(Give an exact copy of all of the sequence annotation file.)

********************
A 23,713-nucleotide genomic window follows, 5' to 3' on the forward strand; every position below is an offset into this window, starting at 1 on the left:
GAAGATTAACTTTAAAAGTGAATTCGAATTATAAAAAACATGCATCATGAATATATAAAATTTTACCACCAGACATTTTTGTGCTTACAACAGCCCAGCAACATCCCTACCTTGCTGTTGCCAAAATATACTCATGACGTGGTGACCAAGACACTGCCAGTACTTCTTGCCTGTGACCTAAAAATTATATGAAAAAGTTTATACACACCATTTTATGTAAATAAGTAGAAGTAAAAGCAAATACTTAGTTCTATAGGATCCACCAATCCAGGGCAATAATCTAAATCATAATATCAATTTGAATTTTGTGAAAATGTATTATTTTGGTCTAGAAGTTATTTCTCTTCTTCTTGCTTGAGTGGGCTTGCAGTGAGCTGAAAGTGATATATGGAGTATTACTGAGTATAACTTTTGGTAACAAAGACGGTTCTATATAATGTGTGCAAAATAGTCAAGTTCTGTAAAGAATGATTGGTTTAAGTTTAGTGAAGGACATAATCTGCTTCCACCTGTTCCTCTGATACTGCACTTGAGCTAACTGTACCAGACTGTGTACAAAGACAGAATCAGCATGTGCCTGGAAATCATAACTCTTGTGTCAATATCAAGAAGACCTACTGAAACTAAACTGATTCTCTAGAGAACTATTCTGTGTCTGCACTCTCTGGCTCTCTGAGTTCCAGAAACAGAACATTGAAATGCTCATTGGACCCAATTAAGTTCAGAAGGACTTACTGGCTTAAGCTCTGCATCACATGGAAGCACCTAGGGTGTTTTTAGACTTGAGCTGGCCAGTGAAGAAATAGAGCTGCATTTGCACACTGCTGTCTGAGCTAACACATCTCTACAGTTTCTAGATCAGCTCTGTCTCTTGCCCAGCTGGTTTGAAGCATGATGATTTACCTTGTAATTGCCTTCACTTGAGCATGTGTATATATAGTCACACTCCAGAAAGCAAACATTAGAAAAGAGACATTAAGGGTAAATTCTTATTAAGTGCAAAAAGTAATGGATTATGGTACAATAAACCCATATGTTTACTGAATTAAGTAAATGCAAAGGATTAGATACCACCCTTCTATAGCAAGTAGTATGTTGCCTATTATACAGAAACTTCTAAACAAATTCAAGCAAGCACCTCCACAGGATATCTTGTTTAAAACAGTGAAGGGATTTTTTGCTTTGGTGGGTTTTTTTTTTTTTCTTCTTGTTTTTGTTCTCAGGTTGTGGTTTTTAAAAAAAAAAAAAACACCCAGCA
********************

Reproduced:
A 23,713-nucleotide genomic window follows, 5' to 3' on the forward strand; every position below is an offset into this window, starting at 1 on the left:
GAAGATTAACTTTAAAAGTGAATTCGAATTATAAAAAACATGCATCATGAATATATAAAATTTTACCACCAGACATTTTTGTGCTTACAACAGCCCAGCAACATCCCTACCTTGCTGTTGCCAAAATATACTCATGACGTGGTGACCAAGACACTGCCAGTACTTCTTGCCTGTGACCTAAAAATTATATGAAAAAGTTTATACACACCATTTTATGTAAATAAGTAGAAGTAAAAGCAAATACTTAGTTCTATAGGATCCACCAATCCAGGGCAATAATCTAAATCATAATATCAATTTGAATTTTGTGAAAATGTATTATTTTGGTCTAGAAGTTATTTCTCTTCTTCTTGCTTGAGTGGGCTTGCAGTGAGCTGAAAGTGATATATGGAGTATTACTGAGTATAACTTTTGGTAACAAAGACGGTTCTATATAATGTGTGCAAAATAGTCAAGTTCTGTAAAGAATGATTGGTTTAAGTTTAGTGAAGGACATAATCTGCTTCCACCTGTTCCTCTGATACTGCACTTGAGCTAACTGTACCAGACTGTGTACAAAGACAGAATCAGCATGTGCCTGGAAATCATAACTCTTGTGTCAATATCAAGAAGACCTACTGAAACTAAACTGATTCTCTAGAGAACTATTCTGTGTCTGCACTCTCTGGCTCTCTGAGTTCCAGAAACAGAACATTGAAATGCTCATTGGACCCAATTAAGTTCAGAAGGACTTACTGGCTTAAGCTCTGCATCACATGGAAGCACCTAGGGTGTTTTTAGACTTGAGCTGGCCAGTGAAGAAATAGAGCTGCATTTGCACACTGCTGTCTGAGCTAACACATCTCTACAGTTTCTAGATCAGCTCTGTCTCTTGCCCAGCTGGTTTGAAGCATGATGATTTACCTTGTAATTGCCTTCACTTGAGCATGTGTATATATAGTCACACTCCAGAAAGCAAACATTAGAAAAGAGACATTAAGGGTAAATTCTTATTAAGTGCAAAAAGTAATGGATTATGGTACAATAAACCCATATGTTTACTGAATTAAGTAAATGCAAAGGATTAGATACCACCCTTCTATAGCAAGTAGTATGTTGCCTATTATACAGAAACTTCTAAACAAATTCAAGCAAGCACCTCCACAGGATATCTTGTTTAAAACAGTGAAGGGATTTTTTGCTTTGGTGGGTTTTTTTTTTTTTCTTCTTGTTTTTGTTCTCAGGTTGTGGTTTTTAAAAAAAAAAAAAACACCCAGCA